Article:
The key to a solution should not be sought in this discourse. Of course, if we are talking about a possibility for a solution, we have to admit that Prime Minister Recep Tayyip Erdoğan is the leader that could make this a reality. From this angle, the history of conflicts in the Kurdish issue could be divided into two major parts: before and after Erdoğan.
The visible transformation of the Islamic circles with respect to the issue and great contributions and efforts of the Hizmet movement, which revealed this transformation, should also be noted. To this end, the recent meeting between Kurdish deputy Leyla Zana and Erdoğan has raised hopes among those who are aware that there is no option other than attainment of peace.
Leyla Zana, who made statements six months ago that the armed struggle is the assurance of the Kurds and that democratic autonomy is not enough for the Kurdish people and is known for her loyalty to Kurdistan Workers’ Party (PKK) leader Abdullah Öcalan as evidenced by her service in the history of the pro-Kurdish movement, gave an interview to the Hürriyet daily. In this interview, she said that the pro-Kurdish Peace and Democracy Party (BDP) was politically unsuccessful and that it was time for the PKK to review its strategy.
She further said that she decided to stay in this country despite all the difficulties because of her faith in the prime minister, indicating that she would not have stayed otherwise. And she stressed that the prime minister could resolve this problem if he wanted to.
PKK and BDP circles did not like this statement. True, if he wants to, the prime minister could resolve the Kurdish problem, they agreed, adding that the prime minister does not want a solution. By this move, they undermined the future meeting between Zana and the prime minister before even it took place. In fact, this has been a cold war between the Kurdish political centers. Almost all political actors including Kurdish political heavyweights such as Duran Kalkan, Murat Karayılan, Ahmet Türk and Selahattin Demirtaş defined a meeting with the prime minister, who did not have the power or intention to resolve the problem, as useless.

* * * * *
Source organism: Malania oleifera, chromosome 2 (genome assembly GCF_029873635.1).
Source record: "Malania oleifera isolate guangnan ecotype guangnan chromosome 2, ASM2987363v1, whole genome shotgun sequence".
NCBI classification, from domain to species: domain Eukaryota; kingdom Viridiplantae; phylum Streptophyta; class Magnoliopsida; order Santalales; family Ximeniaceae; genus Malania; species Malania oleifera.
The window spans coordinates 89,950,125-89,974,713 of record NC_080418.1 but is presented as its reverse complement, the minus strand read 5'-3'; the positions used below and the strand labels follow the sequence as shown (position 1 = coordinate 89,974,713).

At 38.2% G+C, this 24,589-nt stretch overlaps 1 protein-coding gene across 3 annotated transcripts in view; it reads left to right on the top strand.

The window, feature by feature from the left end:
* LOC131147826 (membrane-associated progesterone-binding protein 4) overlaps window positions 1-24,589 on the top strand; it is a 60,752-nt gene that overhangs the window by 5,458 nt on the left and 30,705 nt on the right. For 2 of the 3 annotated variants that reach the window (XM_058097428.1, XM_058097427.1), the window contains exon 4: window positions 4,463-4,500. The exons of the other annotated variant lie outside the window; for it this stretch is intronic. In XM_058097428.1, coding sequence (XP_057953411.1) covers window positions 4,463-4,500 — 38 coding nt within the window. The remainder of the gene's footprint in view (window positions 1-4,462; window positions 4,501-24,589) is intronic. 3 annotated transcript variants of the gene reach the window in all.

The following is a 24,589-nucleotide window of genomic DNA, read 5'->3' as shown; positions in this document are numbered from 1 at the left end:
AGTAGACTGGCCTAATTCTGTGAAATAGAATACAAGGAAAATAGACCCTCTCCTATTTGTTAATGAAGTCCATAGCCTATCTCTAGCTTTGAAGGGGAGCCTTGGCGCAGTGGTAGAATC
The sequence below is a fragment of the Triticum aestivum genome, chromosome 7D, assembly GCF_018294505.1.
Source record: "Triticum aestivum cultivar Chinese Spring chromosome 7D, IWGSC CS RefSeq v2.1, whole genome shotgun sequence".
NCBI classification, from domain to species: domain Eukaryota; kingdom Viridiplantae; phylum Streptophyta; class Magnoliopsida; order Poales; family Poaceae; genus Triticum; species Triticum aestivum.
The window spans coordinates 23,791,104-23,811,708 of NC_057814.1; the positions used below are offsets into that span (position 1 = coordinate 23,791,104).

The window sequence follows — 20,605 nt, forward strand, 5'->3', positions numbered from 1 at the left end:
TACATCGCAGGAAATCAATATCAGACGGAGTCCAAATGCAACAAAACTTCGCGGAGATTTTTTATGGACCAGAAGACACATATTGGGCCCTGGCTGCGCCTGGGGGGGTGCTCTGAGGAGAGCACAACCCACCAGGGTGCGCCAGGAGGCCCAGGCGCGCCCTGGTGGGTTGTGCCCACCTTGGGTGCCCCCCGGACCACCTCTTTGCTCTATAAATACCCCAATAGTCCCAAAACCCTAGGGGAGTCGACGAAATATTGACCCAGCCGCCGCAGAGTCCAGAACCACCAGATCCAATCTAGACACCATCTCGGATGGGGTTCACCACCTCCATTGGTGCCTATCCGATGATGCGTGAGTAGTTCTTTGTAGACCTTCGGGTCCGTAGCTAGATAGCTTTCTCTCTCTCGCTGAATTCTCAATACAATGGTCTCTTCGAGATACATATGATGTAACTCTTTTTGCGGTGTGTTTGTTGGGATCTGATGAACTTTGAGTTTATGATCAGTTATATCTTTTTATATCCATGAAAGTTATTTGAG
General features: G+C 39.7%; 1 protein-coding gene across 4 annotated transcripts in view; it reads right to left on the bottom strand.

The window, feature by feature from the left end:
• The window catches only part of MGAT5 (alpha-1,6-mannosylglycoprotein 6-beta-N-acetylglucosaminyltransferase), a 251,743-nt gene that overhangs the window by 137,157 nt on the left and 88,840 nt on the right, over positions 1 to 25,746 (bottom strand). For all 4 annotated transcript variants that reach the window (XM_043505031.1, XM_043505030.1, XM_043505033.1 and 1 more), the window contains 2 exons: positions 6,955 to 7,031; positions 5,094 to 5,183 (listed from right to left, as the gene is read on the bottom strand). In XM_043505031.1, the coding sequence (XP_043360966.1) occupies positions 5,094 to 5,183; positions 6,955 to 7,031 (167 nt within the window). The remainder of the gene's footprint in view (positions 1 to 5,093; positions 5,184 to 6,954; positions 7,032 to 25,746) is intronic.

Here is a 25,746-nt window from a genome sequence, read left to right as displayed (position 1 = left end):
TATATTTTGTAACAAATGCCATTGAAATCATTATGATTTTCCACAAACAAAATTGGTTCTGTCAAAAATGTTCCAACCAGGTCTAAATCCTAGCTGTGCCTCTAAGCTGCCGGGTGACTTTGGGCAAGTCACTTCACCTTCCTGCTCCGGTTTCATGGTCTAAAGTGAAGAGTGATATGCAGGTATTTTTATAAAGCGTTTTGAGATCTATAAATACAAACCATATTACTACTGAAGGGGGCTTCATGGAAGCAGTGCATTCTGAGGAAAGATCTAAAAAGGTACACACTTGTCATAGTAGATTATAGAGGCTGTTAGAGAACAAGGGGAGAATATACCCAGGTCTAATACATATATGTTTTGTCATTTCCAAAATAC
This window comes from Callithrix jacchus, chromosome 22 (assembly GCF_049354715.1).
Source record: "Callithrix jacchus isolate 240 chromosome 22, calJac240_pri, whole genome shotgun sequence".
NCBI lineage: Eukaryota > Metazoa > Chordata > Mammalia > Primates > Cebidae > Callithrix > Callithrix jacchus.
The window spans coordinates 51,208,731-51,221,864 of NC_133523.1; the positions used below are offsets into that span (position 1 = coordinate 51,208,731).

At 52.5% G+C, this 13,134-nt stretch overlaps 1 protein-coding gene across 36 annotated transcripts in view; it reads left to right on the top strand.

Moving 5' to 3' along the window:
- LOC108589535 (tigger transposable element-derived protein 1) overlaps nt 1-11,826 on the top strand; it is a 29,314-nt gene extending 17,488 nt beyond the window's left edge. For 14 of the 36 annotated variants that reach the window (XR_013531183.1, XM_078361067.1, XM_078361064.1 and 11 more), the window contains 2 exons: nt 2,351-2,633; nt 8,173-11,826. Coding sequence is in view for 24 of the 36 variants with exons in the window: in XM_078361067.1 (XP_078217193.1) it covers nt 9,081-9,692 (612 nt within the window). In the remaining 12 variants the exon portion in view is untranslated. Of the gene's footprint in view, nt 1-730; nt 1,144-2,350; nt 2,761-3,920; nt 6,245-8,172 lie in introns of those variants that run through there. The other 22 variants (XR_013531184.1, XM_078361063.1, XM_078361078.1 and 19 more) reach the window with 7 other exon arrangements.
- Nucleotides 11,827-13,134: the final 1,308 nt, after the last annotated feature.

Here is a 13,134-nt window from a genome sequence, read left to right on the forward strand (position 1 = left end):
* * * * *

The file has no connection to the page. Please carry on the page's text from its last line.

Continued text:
In a statement right after her meeting with the prime minister, Zana actually showed that she bowed to the influential propaganda raised by the political movement she is also affiliated with. While her recommendations and proposals were actually well-grounded and reasonable, Zana declared that she did not hold different views than she had previously in respect to the armed struggle and violence.
In her press statement, she said that the discourse raised by the prime minister, suggesting that everything could be discussed after arms are laid down will not work out.
It is now essential to ask the question of who is actually seeking peace in the aftermath of the Silvan attack that undermined the whole peace process involving the Oslo talks, the prime minister and the government that supported this initiative and Öcalan for a better understanding of who in fact wants a solution.
The PKK and BDP circles do not raise this question. Sometimes, they call Silvan a provocation, whereas sometimes they define it as a justifiable response. They strongly argue that the government will rely on strong military measures as observed in the Sri Lankan case; it appears that some Turkish intellectuals who are close to Kurdish politics seem to believe this dark propaganda. However, there is no sign indicating that the government is considering using the Sri Lankan method to deal with violence; besides, Turkey does not hold that war with the PKK is in its best interest. If the war with the PKK had lasted three decades, the primary reason was that this has been turned into a war that facilitated the reign of the military’s guardianship system and regime. Turkey is marching towards fulfillment of peace with the Kurds in its territories as well as attainment of a lasting peace in the Middle East because Turkey does not need to fight a war with the Kurds and the PKK. The Kurdish nation building in northern Iraq is taking place via strong contributions from Turkey.
In post-Assad Syria, will Turkey prefer war with the Kurdish population in this country over peace? Of course not. The Turkish foreign policy of the new century will have to pursue peace with the Kurds; and I think that the government appreciates this necessity.
Therefore, what does the discourse that says the prime minister is strong and for this reason he could solve this problem if he wants to mean? I think that even though it is a product of good faith, this discourse appears to be pretty suitable for being transformed into strong propaganda against the prime minister and the government because he does not hold a Moses staff. And the prime minister can solve the Kurdish issue only if the PKK and the BDP align with a solution. This is not possible through relying on the strength of armed struggle. It is not possible for a movement that will not consider laying down its arms to make peace -- no matter how strong the prime minister is.